Coastal hazards come in many varieties in the Southeast: Hurricane landfalls, coastal community flooding, and rip current events are a few.
SECOORA focuses on improving coastal hazard resilience in the southeast by:
- Operating observing platforms to provide community-level data necessary to improve the accuracy of storm surge forecasts;
- Providing rapid access to coastal and oceanographic data;
- Funding projects to increase the accuracy of rip current forecasting
Observations, Tools and Projects
Below are examples of SECOORA supported efforts related to Coastal Hazards. Note most observations and tools funded apply to multiple themes.
SECOORA partnered with NOAA to collect wave data and visual rip current observations for Emerald Isle, NC. The ocean data is needed to validate the NOAA National Weather Service Rip Current Forecast Model (RCFM).
The project supports Coastal Hazards by:
- Improving accuracy of rip current forecast
- Serving the NOAA NWS Weather Forecasts office needs
Over 4,000 datasets and 75 million observations are accessible through the SECOORA Data Portal.
Use the tool to explore, download, and visualize ocean and coastal data and models in the Southeast U.S.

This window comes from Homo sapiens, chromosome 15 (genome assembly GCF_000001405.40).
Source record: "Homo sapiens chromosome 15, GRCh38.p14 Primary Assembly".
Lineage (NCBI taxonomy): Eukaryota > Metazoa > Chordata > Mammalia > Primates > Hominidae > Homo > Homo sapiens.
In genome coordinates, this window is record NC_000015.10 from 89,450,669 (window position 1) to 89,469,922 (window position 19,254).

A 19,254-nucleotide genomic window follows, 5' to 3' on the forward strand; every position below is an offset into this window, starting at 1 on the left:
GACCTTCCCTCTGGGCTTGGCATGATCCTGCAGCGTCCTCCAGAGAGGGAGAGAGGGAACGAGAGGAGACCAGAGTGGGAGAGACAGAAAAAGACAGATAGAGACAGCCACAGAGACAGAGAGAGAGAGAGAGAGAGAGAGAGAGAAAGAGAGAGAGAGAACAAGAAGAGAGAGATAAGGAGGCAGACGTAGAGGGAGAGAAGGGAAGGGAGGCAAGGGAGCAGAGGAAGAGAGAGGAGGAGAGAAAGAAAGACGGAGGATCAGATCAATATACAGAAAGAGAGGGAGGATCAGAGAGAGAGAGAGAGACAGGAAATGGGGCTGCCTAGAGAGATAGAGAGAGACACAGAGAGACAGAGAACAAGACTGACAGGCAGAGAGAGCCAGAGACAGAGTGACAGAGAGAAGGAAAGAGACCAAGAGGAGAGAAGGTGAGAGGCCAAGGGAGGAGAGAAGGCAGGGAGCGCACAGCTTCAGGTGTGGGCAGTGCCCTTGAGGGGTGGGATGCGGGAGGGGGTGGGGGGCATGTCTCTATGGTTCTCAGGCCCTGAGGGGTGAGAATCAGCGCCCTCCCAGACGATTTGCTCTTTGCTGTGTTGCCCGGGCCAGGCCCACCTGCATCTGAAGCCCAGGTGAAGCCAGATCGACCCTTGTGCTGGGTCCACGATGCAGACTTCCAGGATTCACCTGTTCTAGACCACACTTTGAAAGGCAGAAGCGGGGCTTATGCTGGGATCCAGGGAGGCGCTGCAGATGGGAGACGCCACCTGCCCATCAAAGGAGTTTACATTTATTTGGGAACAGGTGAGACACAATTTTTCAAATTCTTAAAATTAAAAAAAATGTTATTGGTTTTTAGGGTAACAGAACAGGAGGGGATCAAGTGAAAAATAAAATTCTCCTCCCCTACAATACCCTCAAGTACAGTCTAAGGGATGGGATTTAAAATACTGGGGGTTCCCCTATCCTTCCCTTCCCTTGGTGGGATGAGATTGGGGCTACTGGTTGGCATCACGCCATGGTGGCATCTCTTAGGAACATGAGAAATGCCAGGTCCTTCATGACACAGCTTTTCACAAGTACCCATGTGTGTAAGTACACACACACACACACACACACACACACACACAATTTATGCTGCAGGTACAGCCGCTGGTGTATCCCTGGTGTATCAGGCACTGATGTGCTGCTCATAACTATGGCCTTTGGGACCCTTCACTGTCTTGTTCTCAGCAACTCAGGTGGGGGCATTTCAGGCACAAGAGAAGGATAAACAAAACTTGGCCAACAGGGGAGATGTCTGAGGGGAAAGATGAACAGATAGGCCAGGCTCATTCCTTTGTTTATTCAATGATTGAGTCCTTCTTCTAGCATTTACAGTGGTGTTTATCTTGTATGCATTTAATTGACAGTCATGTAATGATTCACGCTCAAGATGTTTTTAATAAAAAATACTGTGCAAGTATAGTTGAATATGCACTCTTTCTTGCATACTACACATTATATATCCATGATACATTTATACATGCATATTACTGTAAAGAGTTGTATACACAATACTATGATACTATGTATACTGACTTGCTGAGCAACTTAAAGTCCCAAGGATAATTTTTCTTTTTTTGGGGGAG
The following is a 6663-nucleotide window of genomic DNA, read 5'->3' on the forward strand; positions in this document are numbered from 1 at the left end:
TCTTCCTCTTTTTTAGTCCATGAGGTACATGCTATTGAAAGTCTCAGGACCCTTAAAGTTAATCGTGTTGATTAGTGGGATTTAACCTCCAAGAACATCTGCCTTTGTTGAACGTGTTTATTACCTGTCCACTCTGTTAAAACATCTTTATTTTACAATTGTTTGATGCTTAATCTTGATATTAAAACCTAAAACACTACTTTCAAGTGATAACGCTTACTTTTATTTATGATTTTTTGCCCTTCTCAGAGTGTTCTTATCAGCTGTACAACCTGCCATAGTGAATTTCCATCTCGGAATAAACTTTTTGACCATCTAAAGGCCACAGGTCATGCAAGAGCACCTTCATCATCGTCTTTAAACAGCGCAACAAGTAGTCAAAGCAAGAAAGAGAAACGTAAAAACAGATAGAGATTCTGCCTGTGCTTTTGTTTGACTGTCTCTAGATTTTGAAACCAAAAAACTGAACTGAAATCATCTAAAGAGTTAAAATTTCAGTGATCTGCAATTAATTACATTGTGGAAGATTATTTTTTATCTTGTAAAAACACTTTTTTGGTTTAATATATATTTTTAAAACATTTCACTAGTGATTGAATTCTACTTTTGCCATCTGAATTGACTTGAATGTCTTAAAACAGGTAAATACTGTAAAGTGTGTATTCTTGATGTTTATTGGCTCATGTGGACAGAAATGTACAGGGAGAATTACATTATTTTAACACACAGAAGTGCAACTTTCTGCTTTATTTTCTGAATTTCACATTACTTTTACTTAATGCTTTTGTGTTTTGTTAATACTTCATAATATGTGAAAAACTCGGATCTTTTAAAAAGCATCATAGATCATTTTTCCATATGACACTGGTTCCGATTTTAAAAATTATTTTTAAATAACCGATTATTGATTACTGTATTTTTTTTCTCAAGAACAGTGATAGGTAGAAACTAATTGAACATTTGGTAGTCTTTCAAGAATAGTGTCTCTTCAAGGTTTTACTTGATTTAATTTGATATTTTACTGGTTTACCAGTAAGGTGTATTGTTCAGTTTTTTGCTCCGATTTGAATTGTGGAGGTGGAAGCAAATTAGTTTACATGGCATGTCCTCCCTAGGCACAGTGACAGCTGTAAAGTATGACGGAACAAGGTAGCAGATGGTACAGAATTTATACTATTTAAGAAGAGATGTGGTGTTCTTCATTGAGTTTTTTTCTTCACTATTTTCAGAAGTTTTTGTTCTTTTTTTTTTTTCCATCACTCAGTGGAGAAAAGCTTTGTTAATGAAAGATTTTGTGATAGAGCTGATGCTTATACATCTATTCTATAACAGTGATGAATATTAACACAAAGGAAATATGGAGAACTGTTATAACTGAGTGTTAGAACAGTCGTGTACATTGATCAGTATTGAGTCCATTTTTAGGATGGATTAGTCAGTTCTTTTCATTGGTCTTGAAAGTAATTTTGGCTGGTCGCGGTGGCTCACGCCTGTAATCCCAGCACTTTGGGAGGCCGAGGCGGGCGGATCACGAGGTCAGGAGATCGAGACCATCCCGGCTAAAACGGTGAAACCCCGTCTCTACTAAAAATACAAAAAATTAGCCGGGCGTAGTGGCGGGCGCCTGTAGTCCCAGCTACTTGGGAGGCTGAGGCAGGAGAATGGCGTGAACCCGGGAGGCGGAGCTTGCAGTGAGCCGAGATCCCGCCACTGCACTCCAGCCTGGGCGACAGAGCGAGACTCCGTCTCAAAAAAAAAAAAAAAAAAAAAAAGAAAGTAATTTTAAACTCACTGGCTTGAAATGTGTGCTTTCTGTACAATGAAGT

The portal supports Coastal Hazards by:
- Visualizing data from multiple sources
- Providing an expansive data catalog featuring reliable, quality controlled datasets
The Marine Weather Portal provides a one-stop shop for marine observations, forecasts, and short and long-fuse warnings for the coastal waters of the southeast region.
The application supports the Coastal Hazards theme by:
- Providing rapid access coastal and ocean weather and sea condition data
- Visualizing hazards such as storm tracks and severe weather
- Serving the NOAA NWS Weather Forecasts offices
SECOORA funds many in-situ stations in the Southeast U.S. These technologies – buoys, metrological and coastal stations – support Coastal Hazards resiliency by:
- Improving weather forecasts
- Providing real-time information on current sea conditions
- Increasing accuracy for storm track and storm surge inundation models.